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Powers: A Study in Metaphysics Hardcover – Dec 9 2003
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`Stephen Mumford has done an excellent and worthwhile job in turning George Molnar's unfinished manuscript into a book.' The Philosophical Quarterly
`In this probing little book, George Molnar rightly places the topic of causal power at the center of a proper understanding of many basic issues in metaphysics. ... Its scope and clarity of argument should enable one to assess the general prospects of his modalized vision of reality, while also providing a fine point of departure for finer-grained research programs.' Timothy O'Connor, Notre Dame Philosophical Reviews
About the Author
George Molnar is formerly in the Department of Philosophy, University of Sydney. Stephen Mumford is in the Department of Philosophy, University of Nottingham.
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Most helpful customer reviews on Amazon.com
The book is a posthumous publication, Molnar having died in 1999. Some interesting biographical information is provided in the introduction by Stephen Mumford, as well as in a preface by D. M. Armstrong. Mumford also prepared the manuscript.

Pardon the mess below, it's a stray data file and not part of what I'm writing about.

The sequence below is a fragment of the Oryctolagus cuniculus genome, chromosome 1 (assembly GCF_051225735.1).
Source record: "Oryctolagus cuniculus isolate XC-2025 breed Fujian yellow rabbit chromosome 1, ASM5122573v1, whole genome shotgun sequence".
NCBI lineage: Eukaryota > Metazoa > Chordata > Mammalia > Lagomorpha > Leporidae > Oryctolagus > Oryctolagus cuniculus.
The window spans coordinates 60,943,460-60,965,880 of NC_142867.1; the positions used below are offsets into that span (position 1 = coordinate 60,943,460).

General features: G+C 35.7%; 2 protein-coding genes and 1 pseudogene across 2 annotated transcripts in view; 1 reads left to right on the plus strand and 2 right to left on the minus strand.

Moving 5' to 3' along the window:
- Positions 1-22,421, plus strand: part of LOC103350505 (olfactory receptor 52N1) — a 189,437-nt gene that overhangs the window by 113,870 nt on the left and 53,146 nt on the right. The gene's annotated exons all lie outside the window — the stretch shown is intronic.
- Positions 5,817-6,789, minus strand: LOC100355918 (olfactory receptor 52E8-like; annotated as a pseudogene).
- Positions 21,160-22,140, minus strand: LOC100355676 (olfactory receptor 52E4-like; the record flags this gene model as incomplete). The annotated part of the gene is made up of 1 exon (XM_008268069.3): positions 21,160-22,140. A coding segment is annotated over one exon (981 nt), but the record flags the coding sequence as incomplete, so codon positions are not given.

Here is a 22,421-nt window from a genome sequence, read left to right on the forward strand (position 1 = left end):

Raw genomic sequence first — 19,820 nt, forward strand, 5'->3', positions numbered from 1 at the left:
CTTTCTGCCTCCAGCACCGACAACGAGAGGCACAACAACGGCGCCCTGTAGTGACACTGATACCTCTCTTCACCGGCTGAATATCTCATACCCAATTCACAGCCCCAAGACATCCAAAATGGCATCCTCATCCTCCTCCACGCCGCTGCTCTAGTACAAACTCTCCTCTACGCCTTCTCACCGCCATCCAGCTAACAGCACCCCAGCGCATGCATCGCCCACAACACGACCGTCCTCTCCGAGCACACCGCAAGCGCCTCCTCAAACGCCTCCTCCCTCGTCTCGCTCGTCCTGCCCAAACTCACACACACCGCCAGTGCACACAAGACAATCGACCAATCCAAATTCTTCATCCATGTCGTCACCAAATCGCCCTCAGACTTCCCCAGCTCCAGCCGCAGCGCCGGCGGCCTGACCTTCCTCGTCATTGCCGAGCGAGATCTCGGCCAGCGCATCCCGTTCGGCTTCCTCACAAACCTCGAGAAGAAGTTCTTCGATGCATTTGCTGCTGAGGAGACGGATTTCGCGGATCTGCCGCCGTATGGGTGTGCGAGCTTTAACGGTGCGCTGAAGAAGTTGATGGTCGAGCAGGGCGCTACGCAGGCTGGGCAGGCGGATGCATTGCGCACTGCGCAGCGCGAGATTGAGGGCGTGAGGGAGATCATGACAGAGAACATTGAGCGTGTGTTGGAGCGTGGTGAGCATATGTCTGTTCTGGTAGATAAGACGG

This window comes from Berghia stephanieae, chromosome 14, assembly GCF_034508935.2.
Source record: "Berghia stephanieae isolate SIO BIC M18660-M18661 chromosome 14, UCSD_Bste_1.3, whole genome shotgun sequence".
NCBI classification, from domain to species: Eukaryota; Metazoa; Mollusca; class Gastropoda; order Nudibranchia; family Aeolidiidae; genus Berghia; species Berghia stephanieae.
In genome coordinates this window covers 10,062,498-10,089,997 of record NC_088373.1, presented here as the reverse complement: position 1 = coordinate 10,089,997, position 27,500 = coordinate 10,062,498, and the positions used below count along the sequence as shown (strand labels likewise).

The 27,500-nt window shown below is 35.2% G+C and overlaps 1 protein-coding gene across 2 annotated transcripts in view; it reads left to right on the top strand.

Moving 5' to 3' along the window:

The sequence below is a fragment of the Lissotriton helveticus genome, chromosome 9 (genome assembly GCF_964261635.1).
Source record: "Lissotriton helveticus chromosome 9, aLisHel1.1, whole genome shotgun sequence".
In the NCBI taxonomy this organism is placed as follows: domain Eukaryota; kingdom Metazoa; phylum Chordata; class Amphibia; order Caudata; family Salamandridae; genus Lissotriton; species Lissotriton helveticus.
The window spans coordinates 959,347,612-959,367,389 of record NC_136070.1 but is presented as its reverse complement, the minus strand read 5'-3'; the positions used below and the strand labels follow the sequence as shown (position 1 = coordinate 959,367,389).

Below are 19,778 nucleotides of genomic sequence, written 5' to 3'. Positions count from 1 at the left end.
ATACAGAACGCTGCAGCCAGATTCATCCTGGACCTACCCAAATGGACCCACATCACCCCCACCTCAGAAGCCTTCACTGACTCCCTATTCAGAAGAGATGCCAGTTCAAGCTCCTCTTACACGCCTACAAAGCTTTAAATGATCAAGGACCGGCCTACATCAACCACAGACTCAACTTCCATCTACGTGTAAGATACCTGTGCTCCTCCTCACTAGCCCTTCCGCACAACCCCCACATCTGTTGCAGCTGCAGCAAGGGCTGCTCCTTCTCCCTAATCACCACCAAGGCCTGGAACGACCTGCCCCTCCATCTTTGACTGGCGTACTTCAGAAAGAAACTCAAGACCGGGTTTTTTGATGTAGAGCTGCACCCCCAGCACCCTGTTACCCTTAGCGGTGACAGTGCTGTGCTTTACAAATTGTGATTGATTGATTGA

Molnar's theory is a realist account of dispositional properties as causal powers. This realism about dispositional properties and causality is in contrast to work in the Humean tradition which would eliminate dispositional properties and reduce apparent causal power to mere correlation. A traditional strategy is to employ a conditional analysis. Rather than ascribe the dispositional property of solubility to X, one simply notes that if X is placed in water, then it will dissolve. Another way to approach eliminating powers is to claim they can be reduced to categorical micro-physical properties (although many would view charge, mass, spin et. al as paradigm dispositional properties). Molnar defends dispositional properties as real and ineliminable causal powers of objects. He sees these as ubiquitous features of our world.
It is an impressive and interesting effort. In my opinion we need a theory of "real" causation, and this is a well-argued candidate theory. In the end, I disagree with the theory, but my thinking on the topic of causation was greatly enlightened and sharpened by Molnar's work.